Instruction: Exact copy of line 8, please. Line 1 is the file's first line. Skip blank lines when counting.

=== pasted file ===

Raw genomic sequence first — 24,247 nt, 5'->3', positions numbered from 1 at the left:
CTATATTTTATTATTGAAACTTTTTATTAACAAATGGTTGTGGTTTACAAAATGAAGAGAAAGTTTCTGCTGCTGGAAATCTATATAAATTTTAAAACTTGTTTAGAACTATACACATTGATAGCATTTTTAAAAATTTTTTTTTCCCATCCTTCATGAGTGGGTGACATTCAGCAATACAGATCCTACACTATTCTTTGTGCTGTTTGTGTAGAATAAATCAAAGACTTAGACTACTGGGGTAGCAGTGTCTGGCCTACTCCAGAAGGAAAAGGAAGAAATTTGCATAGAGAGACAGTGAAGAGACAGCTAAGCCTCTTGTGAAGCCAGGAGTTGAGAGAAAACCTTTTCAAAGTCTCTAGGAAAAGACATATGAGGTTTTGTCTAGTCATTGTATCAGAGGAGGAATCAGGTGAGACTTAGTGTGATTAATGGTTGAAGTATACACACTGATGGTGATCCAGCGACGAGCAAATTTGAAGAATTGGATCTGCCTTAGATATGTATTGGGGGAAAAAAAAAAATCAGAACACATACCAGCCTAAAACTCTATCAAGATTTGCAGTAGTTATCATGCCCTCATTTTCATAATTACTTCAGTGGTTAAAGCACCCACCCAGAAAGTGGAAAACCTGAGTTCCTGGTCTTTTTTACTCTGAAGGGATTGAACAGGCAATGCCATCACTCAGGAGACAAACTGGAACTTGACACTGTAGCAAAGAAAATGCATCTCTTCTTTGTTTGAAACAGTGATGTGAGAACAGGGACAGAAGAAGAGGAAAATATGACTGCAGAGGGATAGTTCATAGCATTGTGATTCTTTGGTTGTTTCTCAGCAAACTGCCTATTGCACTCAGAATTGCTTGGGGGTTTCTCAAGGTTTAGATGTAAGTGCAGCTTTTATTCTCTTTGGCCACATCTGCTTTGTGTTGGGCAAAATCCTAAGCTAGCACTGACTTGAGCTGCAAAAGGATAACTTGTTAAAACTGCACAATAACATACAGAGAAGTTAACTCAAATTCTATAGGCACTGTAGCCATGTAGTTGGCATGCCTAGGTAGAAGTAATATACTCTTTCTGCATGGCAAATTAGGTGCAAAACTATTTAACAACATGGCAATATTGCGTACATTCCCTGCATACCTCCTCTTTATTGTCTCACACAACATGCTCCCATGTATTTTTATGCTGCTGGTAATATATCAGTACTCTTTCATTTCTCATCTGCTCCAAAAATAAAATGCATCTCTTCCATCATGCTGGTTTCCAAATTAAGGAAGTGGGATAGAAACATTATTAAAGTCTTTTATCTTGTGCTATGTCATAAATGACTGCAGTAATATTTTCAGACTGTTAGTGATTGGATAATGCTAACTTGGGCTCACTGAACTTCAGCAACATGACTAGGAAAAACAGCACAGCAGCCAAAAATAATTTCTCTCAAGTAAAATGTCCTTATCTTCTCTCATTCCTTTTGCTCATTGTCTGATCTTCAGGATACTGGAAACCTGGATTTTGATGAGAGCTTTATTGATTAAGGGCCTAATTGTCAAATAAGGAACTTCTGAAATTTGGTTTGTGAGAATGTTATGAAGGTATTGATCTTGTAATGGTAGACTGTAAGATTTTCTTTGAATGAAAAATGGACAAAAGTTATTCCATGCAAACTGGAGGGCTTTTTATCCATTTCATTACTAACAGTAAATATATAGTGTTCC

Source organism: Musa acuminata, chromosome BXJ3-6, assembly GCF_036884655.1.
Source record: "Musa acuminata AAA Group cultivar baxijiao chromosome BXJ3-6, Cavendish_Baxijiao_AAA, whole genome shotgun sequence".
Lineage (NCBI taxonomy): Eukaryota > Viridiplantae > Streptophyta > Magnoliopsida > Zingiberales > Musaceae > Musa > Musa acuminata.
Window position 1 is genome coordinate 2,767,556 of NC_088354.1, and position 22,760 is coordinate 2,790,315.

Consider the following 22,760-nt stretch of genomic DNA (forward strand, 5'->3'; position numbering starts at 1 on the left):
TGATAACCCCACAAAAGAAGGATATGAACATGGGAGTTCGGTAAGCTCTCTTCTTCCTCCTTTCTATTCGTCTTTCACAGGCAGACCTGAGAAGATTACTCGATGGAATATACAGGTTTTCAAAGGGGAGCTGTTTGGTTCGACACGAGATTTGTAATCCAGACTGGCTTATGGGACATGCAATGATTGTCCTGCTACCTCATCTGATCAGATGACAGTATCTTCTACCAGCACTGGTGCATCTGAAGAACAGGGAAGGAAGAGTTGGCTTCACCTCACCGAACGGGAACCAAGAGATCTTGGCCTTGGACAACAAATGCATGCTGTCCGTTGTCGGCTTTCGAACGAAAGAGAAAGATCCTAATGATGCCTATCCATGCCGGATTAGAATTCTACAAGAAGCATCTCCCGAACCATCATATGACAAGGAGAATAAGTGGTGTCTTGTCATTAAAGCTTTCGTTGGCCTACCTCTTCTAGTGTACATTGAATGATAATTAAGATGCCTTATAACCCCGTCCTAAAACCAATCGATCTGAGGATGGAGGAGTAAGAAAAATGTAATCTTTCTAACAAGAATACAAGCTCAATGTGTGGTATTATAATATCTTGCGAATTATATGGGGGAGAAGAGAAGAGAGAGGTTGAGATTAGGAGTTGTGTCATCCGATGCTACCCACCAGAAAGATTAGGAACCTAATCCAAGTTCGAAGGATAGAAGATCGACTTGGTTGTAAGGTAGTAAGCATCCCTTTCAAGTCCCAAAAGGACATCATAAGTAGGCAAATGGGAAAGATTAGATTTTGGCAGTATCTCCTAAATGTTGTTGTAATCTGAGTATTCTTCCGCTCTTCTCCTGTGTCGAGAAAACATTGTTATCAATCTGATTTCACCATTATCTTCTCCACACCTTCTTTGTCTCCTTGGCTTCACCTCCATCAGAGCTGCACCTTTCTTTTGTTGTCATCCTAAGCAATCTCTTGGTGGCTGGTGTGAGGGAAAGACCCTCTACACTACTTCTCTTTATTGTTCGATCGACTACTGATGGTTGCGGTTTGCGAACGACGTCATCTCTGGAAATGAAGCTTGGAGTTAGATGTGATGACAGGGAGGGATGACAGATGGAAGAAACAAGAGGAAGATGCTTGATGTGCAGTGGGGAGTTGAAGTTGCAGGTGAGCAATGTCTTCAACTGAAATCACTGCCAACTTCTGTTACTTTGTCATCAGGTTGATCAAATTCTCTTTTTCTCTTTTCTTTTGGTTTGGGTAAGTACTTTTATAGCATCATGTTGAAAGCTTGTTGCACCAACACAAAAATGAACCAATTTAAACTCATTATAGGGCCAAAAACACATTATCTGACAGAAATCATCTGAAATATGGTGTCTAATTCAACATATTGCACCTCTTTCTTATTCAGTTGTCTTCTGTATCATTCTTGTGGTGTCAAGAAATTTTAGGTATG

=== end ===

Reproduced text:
TGATAACCCCACAAAAGAAGGATATGAACATGGGAGTTCGGTAAGCTCTCTTCTTCCTCCTTTCTATTCGTCTTTCACAGGCAGACCTGAGAAGATTACTCGATGGAATATACAGGTTTTCAAAGGGGAGCTGTTTGGTTCGACACGAGATTTGTAATCCAGACTGGCTTATGGGACATGCAATGATTGTCCTGCTACCTCATCTGATCAGATGACAGTATCTTCTACCAGCACTGGTGCATCTGAAGAACAGGGAAGGAAGAGTTGGCTTCACCTCACCGAACGGGAACCAAGAGATCTTGGCCTTGGACAACAAATGCATGCTGTCCGTTGTCGGCTTTCGAACGAAAGAGAAAGATCCTAATGATGCCTATCCATGCCGGATTAGAATTCTACAAGAAGCATCTCCCGAACCATCATATGACAAGGAGAATAAGTGGTGTCTTGTCATTAAAGCTTTCGTTGGCCTACCTCTTCTAGTGTACATTGAATGATAATTAAGATGCCTTATAACCCCGTCCTAAAACCAATCGATCTGAGGATGGAGGAGTAAGAAAAATGTAATCTTTCTAACAAGAATACAAGCTCAATGTGTGGTATTATAATATCTTGCGAATTATATGGGGGAGAAGAGAAGAGAGAGGTTGAGATTAGGAGTTGTGTCATCCGATGCTACCCACCAGAAAGATTAGGAACCTAATCCAAGTTCGAAGGATAGAAGATCGACTTGGTTGTAAGGTAGTAAGCATCCCTTTCAAGTCCCAAAAGGACATCATAAGTAGGCAAATGGGAAAGATTAGATTTTGGCAGTATCTCCTAAATGTTGTTGTAATCTGAGTATTCTTCCGCTCTTCTCCTGTGTCGAGAAAACATTGTTATCAATCTGATTTCACCATTATCTTCTCCACACCTTCTTTGTCTCCTTGGCTTCACCTCCATCAGAGCTGCACCTTTCTTTTGTTGTCATCCTAAGCAATCTCTTGGTGGCTGGTGTGAGGGAAAGACCCTCTACACTACTTCTCTTTATTGTTCGATCGACTACTGATGGTTGCGGTTTGCGAACGACGTCATCTCTGGAAATGAAGCTTGGAGTTAGATGTGATGACAGGGAGGGATGACAGATGGAAGAAACAAGAGGAAGATGCTTGATGTGCAGTGGGGAGTTGAAGTTGCAGGTGAGCAATGTCTTCAACTGAAATCACTGCCAACTTCTGTTACTTTGTCATCAGGTTGATCAAATTCTCTTTTTCTCTTTTCTTTTGGTTTGGGTAAGTACTTTTATAGCATCATGTTGAAAGCTTGTTGCACCAACACAAAAATGAACCAATTTAAACTCATTATAGGGCCAAAAACACATTATCTGACAGAAATCATCTGAAATATGGTGTCTAATTCAACATATTGCACCTCTTTCTTATTCAGTTGTCTTCTGTATCATTCTTGTGGTGTCAAGAAATTTTAGGTATG